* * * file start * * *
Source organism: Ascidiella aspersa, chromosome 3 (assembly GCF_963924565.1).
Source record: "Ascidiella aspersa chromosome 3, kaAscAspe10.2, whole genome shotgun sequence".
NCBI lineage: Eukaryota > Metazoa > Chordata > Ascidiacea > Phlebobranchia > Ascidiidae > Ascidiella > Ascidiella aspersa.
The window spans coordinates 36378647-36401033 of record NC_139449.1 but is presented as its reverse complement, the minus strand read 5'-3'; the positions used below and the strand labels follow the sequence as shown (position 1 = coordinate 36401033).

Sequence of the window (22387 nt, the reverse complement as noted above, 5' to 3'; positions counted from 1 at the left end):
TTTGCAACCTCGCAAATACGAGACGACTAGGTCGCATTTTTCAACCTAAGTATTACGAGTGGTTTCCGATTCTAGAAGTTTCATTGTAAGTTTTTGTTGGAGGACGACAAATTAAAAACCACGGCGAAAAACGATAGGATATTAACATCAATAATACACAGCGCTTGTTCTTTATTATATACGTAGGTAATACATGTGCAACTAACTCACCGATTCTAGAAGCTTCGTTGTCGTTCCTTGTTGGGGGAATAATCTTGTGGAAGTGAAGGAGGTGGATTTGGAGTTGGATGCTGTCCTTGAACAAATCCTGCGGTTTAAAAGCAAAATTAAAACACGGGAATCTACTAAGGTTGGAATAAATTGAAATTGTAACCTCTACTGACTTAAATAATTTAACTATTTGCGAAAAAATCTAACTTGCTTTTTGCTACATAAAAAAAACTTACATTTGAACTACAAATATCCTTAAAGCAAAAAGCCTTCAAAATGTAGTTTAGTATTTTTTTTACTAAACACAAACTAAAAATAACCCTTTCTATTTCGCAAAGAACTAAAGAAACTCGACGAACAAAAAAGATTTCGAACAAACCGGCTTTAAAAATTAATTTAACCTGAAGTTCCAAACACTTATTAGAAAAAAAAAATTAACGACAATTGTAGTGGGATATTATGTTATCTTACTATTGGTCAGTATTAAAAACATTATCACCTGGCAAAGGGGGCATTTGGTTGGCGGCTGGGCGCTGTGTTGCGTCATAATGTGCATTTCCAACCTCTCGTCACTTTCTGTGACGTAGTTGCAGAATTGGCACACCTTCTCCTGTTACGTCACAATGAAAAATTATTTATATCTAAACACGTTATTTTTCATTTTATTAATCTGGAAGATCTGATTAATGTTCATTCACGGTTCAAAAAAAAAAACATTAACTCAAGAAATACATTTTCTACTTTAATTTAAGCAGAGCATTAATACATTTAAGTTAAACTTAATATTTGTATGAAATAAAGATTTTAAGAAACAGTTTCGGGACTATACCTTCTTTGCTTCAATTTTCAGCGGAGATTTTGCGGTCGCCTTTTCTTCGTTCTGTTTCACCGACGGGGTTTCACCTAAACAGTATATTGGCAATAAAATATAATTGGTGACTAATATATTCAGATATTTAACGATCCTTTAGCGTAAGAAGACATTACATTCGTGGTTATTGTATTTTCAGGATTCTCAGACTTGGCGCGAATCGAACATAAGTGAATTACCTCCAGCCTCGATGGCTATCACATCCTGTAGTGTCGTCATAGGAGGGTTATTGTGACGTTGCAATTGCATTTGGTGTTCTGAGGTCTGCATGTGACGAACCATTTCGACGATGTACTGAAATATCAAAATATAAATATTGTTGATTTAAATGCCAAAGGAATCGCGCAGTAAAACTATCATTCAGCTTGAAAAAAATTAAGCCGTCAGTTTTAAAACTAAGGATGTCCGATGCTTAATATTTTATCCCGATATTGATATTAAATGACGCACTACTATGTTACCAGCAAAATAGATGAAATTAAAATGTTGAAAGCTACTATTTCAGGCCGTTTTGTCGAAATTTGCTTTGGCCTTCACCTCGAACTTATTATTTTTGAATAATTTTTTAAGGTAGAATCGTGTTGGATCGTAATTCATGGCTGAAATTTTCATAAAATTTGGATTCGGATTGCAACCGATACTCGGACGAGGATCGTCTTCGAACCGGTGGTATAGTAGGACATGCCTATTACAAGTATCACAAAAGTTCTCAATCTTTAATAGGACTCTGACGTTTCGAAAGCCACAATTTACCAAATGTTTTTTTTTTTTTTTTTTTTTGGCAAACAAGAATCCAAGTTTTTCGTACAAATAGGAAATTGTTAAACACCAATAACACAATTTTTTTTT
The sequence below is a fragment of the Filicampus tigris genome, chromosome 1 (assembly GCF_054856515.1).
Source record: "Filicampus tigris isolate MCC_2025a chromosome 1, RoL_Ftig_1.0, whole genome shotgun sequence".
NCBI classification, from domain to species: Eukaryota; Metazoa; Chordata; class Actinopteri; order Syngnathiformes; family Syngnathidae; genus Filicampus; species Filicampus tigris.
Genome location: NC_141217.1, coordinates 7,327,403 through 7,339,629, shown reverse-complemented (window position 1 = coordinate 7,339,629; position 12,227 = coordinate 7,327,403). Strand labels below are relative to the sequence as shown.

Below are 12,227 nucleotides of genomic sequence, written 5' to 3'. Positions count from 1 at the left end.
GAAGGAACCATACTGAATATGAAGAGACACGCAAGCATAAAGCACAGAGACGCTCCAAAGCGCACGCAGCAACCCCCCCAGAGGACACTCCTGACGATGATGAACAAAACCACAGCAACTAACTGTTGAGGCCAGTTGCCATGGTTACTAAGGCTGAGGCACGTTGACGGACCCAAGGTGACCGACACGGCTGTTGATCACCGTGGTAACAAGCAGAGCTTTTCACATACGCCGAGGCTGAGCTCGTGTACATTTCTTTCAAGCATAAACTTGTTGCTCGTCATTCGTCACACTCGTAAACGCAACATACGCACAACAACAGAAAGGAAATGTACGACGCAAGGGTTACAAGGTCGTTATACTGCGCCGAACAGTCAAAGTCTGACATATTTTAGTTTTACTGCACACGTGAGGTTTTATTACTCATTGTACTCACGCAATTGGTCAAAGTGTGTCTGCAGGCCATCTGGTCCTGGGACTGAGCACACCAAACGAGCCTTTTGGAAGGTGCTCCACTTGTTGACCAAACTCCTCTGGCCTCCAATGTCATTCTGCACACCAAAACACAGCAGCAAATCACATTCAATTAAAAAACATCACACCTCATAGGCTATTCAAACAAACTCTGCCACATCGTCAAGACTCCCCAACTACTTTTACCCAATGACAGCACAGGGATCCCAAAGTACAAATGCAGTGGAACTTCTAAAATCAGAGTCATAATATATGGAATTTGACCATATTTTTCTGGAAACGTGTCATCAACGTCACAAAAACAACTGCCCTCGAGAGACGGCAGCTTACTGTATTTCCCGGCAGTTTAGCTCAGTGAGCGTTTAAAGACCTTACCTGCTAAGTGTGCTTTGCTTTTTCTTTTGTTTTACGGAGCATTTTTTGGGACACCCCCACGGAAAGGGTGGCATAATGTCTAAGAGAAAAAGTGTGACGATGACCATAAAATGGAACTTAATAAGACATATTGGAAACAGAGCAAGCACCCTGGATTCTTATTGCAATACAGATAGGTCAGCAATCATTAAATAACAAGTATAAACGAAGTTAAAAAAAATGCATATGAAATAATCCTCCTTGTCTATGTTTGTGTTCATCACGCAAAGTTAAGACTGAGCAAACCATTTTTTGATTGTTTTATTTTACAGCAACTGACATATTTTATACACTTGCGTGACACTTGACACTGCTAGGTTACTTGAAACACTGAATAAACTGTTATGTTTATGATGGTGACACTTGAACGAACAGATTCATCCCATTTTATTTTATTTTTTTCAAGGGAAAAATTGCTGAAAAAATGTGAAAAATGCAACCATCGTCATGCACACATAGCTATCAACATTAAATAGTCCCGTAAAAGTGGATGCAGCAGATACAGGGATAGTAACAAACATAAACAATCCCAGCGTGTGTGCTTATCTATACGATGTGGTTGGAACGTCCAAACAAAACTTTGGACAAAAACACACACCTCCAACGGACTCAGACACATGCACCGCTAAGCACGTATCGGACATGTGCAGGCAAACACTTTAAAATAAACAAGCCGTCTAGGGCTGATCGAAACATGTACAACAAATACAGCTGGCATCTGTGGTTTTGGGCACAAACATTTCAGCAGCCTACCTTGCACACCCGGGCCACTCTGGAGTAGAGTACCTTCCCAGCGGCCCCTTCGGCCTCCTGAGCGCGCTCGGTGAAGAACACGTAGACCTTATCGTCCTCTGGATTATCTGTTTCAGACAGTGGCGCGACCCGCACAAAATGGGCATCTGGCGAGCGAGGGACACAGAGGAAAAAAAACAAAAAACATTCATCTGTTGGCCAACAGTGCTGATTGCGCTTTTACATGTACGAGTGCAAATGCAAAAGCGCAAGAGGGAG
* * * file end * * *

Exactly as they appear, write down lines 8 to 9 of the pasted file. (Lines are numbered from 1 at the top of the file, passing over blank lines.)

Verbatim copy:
Source record: "Filicampus tigris isolate MCC_2025a chromosome 1, RoL_Ftig_1.0, whole genome shotgun sequence".
NCBI classification, from domain to species: Eukaryota; Metazoa; Chordata; class Actinopteri; order Syngnathiformes; family Syngnathidae; genus Filicampus; species Filicampus tigris.